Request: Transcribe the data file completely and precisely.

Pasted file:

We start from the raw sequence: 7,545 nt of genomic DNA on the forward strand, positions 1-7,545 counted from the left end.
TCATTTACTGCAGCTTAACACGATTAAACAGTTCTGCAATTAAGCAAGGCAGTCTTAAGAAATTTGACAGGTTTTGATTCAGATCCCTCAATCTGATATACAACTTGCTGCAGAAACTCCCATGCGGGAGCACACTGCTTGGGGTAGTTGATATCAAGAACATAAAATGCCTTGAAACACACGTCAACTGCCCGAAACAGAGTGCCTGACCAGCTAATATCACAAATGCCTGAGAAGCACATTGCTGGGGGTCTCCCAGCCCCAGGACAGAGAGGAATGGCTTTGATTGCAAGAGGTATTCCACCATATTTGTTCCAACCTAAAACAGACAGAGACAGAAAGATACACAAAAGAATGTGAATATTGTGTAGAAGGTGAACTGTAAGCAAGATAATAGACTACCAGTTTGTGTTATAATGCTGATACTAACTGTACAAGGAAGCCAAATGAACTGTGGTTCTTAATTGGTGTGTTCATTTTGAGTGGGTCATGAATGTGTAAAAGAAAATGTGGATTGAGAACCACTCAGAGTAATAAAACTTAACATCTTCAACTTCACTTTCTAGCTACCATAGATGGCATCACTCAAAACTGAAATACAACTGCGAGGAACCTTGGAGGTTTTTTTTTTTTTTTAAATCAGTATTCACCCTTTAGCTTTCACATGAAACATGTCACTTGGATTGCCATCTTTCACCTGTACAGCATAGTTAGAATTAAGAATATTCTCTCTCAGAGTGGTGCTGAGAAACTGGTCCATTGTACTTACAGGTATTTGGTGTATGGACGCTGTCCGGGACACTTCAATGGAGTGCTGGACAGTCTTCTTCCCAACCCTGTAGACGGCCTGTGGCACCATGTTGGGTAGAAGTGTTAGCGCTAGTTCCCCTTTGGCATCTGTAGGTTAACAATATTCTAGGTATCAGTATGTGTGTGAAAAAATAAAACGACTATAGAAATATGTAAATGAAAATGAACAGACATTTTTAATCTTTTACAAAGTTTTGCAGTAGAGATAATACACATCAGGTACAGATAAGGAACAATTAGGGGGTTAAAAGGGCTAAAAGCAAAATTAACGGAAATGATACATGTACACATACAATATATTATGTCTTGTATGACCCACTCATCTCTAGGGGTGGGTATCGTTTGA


We start from the raw sequence: 7,545 nt of genomic DNA on the forward strand, positions 1-7,545 counted from the left end.
TCATTTACTGCAGCTTAACACGATTAAACAGTTCTGCAATTAAGCAAGGCAGTCTTAAGAAATTTGACAGGTTTTGATTCAGATCCCTCAATCTGATATACAACTTGCTGCAGAAACTCCCATGCGGGAGCACACTGCTTGGGGTAGTTGATATCAAGAACATAAAATGCCTTGAAACACACGTCAACTGCCCGAAACAGAGTGCCTGACCAGCTAATATCACAAATGCCTGAGAAGCACATTGCTGGGGGTCTCCCAGCCCCAGGACAGAGAGGAATGGCTTTGATTGCAAGAGGTATTCCACCATATTTGTTCCAACCTAAAACAGACAGAGACAGAAAGATACACAAAAGAATGTGAATATTGTGTAGAAGGTGAACTGTAAGCAAGATAATAGACTACCAGTTTGTGTTATAATGCTGATACTAACTGTACAAGGAAGCCAAATGAACTGTGGTTCTTAATTGGTGTGTTCATTTTGAGTGGGTCATGAATGTGTAAAAGAAAATGTGGATTGAGAACCACTCAGAGTAATAAAACTTAACATCTTCAACTTCACTTTCTAGCTACCATAGATGGCATCACTCAAAACTGAAATACAACTGCGAGGAACCTTGGAGGTTTTTTTTTTTTTTTAAATCAGTATTCACCCTTTAGCTTTCACATGAAACATGTCACTTGGATTGCCATCTTTCACCTGTACAGCATAGTTAGAATTAAGAATATTCTCTCTCAGAGTGGTGCTGAGAAACTGGTCCATTGTACTTACAGGTATTTGGTGTATGGACGCTGTCCGGGACACTTCAATGGAGTGCTGGACAGTCTTCTTCCCAACCCTGTAGACGGCCTGTGGCACCATGTTGGGTAGAAGTGTTAGCGCTAGTTCCCCTTTGGCATCTGTAGGTTAACAATATTCTAGGTATCAGTATGTGTGTGAAAAAATAAAACGACTATAGAAATATGTAAATGAAAATGAACAGACATTTTTAATCTTTTACAAAGTTTTGCAGTAGAGATAATACACATCAGGTACAGATAAGGAACAATTAGGGGGTTAAAAGGGCTAAAAGCAAAATTAACGGAAATGATACATGTACACATACAATATATTATGTCTTGTATGACCCACTCATCTCTAGGGGTGGGTATCGTTTGA